It gets tricky here, because in an open system (where the water can leave by for instance flowing out of the basket) means we must consider displacement. The water entering the basket displaces the water already occupying the basket. Given that the basket (including coffee) is the resistor; the rate of displacement defines the “pressure” in the basket. Note that this effective pressure is simply measured by flow rate, and hence if the pump pressure decreases the flow rate does too.  Not because the water itself is less pressurised, but because the force pushing the water is less.  When we increase pump pressure we increase the flow rate of water exiting the shower screen and vice versa for a lower pump pressure.

There is another way to lower the flow rate coming out of the group head called a flow restrictor.  A flow restrictor is basically a little pipe that the water passes through during its path to meet the coffee. It effectively funnels water into a narrower pipe, and like traffic on a motorway getting pushed into one lane, the same volume of traffic will now take longer to pass the same distance effectively slowing the traffic rate.

If we consider a machine that has a pump achieving 9 bar pressure pumping water through the group. We then install a narrower flow restrictor in the path. This slows the flow of water down at the point of the flow restrictor, which directly decreases the flow immediately after the flow restrictor.  Our  pump pressure remains high,  but the rate at which the coffee brews goes down.  We have effectively lowered the flow rate using a flow restrictor rather than just lowering the pump. There are mechanical issues to consider but in essence the flow restriction and pump pressure impact flow rate the same way through different modes.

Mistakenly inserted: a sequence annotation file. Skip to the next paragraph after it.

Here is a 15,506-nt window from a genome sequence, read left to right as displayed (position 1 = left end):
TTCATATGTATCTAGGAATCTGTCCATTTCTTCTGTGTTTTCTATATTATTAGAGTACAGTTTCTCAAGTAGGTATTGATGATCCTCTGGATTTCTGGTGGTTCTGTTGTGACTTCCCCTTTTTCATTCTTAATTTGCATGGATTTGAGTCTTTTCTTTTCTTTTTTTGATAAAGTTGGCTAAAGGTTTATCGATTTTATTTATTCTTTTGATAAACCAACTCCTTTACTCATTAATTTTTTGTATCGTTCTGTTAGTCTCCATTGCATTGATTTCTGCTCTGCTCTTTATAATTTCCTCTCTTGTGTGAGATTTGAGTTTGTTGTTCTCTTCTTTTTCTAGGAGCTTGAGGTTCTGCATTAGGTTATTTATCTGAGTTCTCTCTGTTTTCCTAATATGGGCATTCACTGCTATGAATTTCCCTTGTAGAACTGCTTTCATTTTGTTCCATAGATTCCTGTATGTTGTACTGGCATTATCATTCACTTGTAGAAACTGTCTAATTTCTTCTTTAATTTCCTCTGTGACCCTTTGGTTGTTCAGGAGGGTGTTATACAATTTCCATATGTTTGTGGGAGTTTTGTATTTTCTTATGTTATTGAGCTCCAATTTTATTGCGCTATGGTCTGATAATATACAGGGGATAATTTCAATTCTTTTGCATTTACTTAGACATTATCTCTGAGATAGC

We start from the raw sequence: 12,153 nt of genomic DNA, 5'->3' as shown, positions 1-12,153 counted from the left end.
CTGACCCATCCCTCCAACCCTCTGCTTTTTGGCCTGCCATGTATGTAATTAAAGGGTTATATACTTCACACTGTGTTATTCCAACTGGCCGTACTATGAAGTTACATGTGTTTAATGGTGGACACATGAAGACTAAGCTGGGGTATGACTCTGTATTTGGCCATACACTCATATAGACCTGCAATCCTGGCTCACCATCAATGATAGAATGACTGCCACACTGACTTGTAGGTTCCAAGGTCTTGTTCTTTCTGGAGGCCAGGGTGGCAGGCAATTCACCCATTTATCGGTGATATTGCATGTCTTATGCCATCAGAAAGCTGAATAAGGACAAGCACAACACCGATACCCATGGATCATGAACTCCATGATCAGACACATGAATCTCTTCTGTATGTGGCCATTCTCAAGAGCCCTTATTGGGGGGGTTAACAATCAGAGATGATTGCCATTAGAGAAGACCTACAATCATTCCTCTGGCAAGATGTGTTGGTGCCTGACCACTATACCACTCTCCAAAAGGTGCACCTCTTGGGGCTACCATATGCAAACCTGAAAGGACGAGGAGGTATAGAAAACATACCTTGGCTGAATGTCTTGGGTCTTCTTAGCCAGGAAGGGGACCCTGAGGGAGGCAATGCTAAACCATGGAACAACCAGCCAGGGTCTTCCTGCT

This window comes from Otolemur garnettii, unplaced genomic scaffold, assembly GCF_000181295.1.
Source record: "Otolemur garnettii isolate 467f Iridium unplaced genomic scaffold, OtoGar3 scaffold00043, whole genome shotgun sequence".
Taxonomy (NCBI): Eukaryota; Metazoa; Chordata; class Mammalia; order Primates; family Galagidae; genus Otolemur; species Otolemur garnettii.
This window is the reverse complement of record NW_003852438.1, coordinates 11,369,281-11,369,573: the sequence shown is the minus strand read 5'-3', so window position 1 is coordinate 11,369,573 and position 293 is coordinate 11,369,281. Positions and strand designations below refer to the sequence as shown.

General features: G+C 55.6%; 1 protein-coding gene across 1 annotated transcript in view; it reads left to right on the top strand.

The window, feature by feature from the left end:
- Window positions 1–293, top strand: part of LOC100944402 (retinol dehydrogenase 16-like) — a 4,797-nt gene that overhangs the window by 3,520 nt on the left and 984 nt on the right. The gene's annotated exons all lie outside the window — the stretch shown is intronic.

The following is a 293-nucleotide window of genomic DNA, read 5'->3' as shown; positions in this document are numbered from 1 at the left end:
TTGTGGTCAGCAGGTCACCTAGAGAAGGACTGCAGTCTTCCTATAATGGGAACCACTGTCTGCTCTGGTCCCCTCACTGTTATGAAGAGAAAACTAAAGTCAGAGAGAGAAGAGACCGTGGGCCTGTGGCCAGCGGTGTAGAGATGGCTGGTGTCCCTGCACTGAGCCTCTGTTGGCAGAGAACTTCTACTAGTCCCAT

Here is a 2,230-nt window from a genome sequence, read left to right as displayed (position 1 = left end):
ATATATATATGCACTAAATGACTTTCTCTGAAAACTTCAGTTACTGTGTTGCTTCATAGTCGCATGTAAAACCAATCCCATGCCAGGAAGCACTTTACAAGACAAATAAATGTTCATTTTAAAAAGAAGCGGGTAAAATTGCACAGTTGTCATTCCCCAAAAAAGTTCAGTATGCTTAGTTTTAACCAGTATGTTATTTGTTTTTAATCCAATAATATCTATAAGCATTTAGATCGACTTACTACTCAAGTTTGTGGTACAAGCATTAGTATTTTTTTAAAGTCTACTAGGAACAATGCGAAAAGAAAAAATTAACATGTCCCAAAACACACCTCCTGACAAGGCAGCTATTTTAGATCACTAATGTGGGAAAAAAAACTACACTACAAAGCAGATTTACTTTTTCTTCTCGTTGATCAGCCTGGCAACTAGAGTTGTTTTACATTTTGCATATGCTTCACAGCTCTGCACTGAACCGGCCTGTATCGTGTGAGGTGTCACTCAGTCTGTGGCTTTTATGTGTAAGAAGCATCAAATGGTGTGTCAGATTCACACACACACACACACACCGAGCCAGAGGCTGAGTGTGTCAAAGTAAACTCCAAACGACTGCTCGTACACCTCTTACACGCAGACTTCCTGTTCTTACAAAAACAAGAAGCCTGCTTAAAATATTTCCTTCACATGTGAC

It’s much easier to just adjust the pump rather than exchange a flow restrictor.

To help illustrate this problem, below is an image that show that as the flow restrictor becomes narrower, there is a greater difference between incident flow rate (i.e. incoming pump pressure) and exit flow rate (i.e. the flow of water after all resistors have acted on the water).  Furthermore, you can achieve exactly the same effective flow rate with any flow restrictor, Simply by adjusting the pump pressure to compensate for the flow restriction.

This first image displays how different in going flow rates create different out going flow rates with different flow restrictors


This second image displays how flow rate going in can be altered to achieve the same outgoing flow rate when the flow restrictors are different.


It would appear that discussing pressure and flow restrictors over complicates the discussion. In terms of sharing brewing parameters it makes more sense to describe the amount of water that exits the group in a given time with no resistance. This way we implicitly understand the relationship between pump and flow restriction on a given machine.  It also removes the obvious variable of grind size, which directly determines how strong a resistor the coffee bed is.

Leave a comment

Filed under Uncategorized